The first thing when one things of Kansas is…well, Kansas. But there’s more to the Sunflower State than prog rock and wheat fields. Witness the quartet of Christopher Crisci, Nathan Richardson, Jordan Geiger and Aaron Croker, better known as the Old Canes. Though they’ve been playing on and off for years, the acoustic folk band has been making inroads since 2004’s Early Morning Hymns. Since then, several Old Cane singles have shown up on YouTube and Pandora, making them just the latest band to rise in prominence on the World Wide Web. With their follow up, Feral Harmonic, Crisci and the band explore the organized chaos of acoustic folk-rock music with flair.
The album starts off haphazard at first, with what sounds like an impromptu band session full of cymbals and drums and harried instructions from Crisci to the other band members. But make no mistake, these guys aren’t fly by nights who got together to record a few tracks in a garage. Witness the frenetic energy of “I Will Be the Sun,” a blizzard of horns and guitar that sound more like rock than folk. The tornado of sound is followed by “Stuck”, a passionate, upbeat ditty with more upbeat tempos than a Top 40 single, and none of that Autotune stuff either.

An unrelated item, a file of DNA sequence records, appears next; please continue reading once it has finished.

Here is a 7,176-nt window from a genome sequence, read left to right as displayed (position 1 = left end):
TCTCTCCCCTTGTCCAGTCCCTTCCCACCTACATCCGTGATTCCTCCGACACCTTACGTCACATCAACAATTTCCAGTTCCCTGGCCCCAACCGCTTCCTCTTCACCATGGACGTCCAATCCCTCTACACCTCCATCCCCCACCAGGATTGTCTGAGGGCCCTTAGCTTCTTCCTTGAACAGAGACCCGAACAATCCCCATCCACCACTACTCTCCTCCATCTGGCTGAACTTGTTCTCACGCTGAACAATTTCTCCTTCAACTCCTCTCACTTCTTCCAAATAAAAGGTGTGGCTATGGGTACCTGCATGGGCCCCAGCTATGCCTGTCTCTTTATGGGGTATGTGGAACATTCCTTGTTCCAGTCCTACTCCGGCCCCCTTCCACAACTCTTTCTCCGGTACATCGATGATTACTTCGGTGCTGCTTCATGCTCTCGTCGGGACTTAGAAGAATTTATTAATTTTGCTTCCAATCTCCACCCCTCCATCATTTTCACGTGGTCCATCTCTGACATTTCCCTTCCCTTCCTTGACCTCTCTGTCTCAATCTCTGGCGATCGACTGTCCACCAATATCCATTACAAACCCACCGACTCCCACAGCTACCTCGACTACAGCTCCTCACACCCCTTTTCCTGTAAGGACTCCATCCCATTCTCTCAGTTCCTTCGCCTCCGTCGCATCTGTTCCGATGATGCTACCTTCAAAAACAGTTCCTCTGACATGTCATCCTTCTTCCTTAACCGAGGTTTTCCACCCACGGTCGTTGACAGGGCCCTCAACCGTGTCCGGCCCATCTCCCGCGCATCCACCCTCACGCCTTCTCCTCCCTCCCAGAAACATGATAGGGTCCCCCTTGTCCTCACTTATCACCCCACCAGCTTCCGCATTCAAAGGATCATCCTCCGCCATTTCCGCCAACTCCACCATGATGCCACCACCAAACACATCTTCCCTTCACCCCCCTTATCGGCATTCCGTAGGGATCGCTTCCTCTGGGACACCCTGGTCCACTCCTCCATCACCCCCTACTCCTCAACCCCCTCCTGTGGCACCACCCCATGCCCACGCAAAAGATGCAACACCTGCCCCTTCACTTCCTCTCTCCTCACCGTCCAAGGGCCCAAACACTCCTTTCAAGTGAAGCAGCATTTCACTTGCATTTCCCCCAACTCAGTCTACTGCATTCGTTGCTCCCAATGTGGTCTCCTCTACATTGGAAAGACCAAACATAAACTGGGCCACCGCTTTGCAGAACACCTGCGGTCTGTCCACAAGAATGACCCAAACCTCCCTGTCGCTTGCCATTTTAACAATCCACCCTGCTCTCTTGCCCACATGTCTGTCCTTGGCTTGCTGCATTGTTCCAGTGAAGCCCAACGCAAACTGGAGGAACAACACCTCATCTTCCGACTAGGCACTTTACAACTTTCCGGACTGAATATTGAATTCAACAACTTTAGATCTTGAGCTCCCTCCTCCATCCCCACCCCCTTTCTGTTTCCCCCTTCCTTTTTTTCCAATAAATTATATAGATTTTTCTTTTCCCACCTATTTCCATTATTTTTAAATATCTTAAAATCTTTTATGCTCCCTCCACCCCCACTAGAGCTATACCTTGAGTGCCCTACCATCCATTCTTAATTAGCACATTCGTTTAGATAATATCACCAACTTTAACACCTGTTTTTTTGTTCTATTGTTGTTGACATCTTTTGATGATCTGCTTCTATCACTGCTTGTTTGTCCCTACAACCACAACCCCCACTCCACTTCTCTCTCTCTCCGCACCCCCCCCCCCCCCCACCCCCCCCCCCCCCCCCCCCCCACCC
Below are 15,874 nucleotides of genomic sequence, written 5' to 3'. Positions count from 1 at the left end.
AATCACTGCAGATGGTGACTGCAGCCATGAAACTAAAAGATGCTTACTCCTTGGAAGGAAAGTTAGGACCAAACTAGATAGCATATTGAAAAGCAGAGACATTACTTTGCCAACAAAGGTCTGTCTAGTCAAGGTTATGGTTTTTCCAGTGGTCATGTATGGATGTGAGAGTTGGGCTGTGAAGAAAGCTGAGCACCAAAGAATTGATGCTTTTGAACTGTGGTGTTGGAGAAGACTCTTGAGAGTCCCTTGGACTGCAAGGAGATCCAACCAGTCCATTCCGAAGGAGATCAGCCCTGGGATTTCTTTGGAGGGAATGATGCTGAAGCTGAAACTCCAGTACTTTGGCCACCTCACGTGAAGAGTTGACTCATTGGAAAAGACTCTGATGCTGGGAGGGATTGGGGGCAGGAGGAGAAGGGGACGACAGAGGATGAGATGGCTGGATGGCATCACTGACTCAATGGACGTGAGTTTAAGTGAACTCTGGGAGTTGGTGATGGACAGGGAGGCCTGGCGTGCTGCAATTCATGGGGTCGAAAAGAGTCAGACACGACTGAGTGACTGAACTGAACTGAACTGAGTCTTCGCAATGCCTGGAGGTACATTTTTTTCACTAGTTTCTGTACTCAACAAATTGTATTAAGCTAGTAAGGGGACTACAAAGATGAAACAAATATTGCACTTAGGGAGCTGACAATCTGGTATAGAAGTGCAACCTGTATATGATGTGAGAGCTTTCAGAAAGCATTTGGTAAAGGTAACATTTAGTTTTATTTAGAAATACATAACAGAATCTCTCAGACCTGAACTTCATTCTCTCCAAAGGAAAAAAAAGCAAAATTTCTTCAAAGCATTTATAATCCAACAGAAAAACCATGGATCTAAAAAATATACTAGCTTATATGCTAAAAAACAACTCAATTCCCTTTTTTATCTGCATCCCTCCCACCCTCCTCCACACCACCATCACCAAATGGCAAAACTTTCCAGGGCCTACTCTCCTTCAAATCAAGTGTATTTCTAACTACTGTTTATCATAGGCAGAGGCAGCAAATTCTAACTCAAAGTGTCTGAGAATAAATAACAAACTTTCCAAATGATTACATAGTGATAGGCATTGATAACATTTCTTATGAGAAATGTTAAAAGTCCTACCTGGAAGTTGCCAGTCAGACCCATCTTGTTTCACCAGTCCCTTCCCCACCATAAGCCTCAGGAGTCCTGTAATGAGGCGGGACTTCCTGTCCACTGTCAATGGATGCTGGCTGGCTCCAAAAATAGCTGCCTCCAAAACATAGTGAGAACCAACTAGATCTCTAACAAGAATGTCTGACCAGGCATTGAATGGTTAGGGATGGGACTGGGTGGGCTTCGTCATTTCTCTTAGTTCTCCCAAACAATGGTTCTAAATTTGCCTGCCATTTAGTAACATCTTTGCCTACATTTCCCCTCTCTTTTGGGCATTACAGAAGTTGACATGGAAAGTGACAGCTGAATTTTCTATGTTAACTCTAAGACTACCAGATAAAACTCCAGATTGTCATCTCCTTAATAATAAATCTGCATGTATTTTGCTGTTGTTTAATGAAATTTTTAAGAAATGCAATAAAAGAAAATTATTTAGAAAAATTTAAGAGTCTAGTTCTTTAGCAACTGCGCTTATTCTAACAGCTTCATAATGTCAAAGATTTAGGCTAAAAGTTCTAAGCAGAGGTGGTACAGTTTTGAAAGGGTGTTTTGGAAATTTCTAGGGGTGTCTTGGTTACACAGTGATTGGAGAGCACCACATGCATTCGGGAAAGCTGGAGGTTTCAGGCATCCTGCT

Some tracks are stripped down while others roar with Dylanesque ambience (One of Crisci’s admitted influences.) That there isn’t a consistent ‘sound’ could be said to be both the albums saving grace and its Achilles heel. Such musical rawness has long been sought after by musicians and critics alike, but some fans might prefer a little consistency, however uninspired it may be, to a little spontaneous magic. There loss is, fortunately, our gain. The latest “indie” band to hit the radar, Old Canes is a mix of old folk and acoustic rock that is sure to be a hit for folkies and indie fans alike, but they offer so much more.
At $13.99, this is worth the coinage.